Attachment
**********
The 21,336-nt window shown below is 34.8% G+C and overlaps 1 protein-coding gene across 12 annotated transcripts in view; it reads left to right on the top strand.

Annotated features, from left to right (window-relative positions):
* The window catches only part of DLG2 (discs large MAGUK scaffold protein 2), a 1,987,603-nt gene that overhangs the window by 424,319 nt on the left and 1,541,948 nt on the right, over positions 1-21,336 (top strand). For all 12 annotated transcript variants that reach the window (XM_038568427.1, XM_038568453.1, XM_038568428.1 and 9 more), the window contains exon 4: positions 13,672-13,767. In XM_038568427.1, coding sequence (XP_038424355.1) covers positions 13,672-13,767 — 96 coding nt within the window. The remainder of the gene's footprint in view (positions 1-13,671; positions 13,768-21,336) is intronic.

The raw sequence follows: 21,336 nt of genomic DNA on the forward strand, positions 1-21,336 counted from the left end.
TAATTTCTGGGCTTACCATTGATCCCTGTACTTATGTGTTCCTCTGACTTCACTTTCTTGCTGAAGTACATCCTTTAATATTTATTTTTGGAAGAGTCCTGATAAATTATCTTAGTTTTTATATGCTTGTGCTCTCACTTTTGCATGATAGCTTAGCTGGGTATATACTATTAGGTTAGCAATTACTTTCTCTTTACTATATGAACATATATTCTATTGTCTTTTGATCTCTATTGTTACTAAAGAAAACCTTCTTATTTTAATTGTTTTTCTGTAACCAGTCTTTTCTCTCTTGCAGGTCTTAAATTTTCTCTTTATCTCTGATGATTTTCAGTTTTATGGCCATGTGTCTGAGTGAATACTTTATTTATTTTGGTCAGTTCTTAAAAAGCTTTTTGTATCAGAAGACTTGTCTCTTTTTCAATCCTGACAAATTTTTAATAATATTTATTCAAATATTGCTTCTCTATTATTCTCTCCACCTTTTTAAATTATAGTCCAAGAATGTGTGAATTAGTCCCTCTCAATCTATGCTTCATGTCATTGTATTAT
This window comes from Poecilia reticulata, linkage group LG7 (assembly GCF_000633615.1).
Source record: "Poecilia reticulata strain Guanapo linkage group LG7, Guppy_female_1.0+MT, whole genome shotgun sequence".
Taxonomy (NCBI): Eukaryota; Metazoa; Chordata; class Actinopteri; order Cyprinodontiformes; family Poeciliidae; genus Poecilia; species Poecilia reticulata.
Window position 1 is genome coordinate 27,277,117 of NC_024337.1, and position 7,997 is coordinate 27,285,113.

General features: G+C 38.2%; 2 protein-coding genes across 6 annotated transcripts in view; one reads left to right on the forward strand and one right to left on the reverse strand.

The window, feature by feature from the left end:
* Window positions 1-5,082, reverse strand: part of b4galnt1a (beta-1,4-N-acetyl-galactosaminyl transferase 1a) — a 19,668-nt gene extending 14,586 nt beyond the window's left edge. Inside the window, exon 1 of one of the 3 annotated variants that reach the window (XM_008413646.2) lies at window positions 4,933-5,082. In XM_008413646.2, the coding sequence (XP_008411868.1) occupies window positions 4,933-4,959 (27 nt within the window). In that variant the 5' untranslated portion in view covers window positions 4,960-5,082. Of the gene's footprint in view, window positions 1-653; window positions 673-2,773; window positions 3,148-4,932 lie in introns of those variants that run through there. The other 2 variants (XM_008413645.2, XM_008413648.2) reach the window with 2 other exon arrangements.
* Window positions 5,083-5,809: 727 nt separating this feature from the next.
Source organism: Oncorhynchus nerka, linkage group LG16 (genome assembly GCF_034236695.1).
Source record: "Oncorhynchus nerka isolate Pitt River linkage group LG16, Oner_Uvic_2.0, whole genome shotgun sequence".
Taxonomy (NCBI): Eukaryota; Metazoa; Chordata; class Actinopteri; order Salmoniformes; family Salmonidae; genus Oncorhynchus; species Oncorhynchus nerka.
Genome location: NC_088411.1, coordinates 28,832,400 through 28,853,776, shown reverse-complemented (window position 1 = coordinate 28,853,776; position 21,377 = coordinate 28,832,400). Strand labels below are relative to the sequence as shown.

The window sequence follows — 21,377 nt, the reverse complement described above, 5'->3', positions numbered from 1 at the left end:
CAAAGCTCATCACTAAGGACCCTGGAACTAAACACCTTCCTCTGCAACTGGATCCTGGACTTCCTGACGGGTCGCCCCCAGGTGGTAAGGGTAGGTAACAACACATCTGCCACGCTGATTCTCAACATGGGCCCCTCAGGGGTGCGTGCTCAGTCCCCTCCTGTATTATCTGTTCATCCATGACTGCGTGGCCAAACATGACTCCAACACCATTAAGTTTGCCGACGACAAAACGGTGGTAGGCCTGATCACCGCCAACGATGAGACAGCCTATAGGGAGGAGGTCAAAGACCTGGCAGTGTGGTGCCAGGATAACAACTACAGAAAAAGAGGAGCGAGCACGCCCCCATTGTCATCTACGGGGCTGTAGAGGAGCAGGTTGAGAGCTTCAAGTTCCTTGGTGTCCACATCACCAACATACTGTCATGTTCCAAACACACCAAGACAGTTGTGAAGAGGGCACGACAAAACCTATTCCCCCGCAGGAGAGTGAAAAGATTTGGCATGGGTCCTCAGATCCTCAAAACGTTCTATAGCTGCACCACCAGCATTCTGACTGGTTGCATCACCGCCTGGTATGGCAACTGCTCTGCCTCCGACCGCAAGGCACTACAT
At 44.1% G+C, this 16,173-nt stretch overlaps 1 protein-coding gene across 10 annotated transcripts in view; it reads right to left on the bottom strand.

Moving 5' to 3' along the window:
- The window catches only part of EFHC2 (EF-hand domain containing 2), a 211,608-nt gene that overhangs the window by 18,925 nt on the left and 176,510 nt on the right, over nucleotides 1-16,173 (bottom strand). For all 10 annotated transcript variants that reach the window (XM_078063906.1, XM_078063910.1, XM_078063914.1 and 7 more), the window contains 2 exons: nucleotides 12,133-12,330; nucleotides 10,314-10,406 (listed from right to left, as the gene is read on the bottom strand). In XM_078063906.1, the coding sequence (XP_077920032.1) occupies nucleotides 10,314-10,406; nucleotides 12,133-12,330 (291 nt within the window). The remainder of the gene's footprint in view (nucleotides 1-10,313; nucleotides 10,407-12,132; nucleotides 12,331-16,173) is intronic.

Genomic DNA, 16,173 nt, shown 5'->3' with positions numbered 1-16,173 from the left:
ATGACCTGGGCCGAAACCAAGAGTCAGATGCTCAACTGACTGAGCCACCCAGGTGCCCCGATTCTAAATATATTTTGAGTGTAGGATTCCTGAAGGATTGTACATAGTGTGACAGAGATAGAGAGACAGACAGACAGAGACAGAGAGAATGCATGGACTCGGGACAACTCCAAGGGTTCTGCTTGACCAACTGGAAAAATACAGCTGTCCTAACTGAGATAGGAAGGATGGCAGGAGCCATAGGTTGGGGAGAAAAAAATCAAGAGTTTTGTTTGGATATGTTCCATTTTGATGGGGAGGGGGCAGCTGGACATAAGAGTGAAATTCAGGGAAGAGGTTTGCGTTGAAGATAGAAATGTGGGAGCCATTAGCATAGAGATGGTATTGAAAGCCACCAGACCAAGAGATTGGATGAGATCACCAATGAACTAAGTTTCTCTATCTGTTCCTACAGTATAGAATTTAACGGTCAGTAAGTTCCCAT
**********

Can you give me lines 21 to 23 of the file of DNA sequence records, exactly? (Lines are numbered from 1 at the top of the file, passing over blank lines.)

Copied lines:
Moving 5' to 3' along the window:
- The window catches only part of EFHC2 (EF-hand domain containing 2), a 211,608-nt gene that overhangs the window by 18,925 nt on the left and 176,510 nt on the right, over nucleotides 1-16,173 (bottom strand). For all 10 annotated transcript variants that reach the window (XM_078063906.1, XM_078063910.1, XM_078063914.1 and 7 more), the window contains 2 exons: nucleotides 12,133-12,330; nucleotides 10,314-10,406 (listed from right to left, as the gene is read on the bottom strand). In XM_078063906.1, the coding sequence (XP_077920032.1) occupies nucleotides 10,314-10,406; nucleotides 12,133-12,330 (291 nt within the window). The remainder of the gene's footprint in view (nucleotides 1-10,313; nucleotides 10,407-12,132; nucleotides 12,331-16,173) is intronic.

Genomic DNA, 16,173 nt, shown 5'->3' with positions numbered 1-16,173 from the left: